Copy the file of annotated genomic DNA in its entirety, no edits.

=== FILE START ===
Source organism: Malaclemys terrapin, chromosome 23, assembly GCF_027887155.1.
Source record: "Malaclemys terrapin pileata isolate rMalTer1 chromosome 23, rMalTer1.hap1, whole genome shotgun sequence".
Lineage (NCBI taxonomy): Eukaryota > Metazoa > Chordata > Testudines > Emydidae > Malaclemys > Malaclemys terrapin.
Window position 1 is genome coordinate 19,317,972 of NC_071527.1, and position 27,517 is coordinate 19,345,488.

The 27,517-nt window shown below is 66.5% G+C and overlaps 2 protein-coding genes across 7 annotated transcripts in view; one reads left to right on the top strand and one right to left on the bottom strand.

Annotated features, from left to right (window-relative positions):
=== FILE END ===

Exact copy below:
Source organism: Malaclemys terrapin, chromosome 23, assembly GCF_027887155.1.
Source record: "Malaclemys terrapin pileata isolate rMalTer1 chromosome 23, rMalTer1.hap1, whole genome shotgun sequence".
Lineage (NCBI taxonomy): Eukaryota > Metazoa > Chordata > Testudines > Emydidae > Malaclemys > Malaclemys terrapin.
Window position 1 is genome coordinate 19,317,972 of NC_071527.1, and position 27,517 is coordinate 19,345,488.

The 27,517-nt window shown below is 66.5% G+C and overlaps 2 protein-coding genes across 7 annotated transcripts in view; one reads left to right on the top strand and one right to left on the bottom strand.

Annotated features, from left to right (window-relative positions):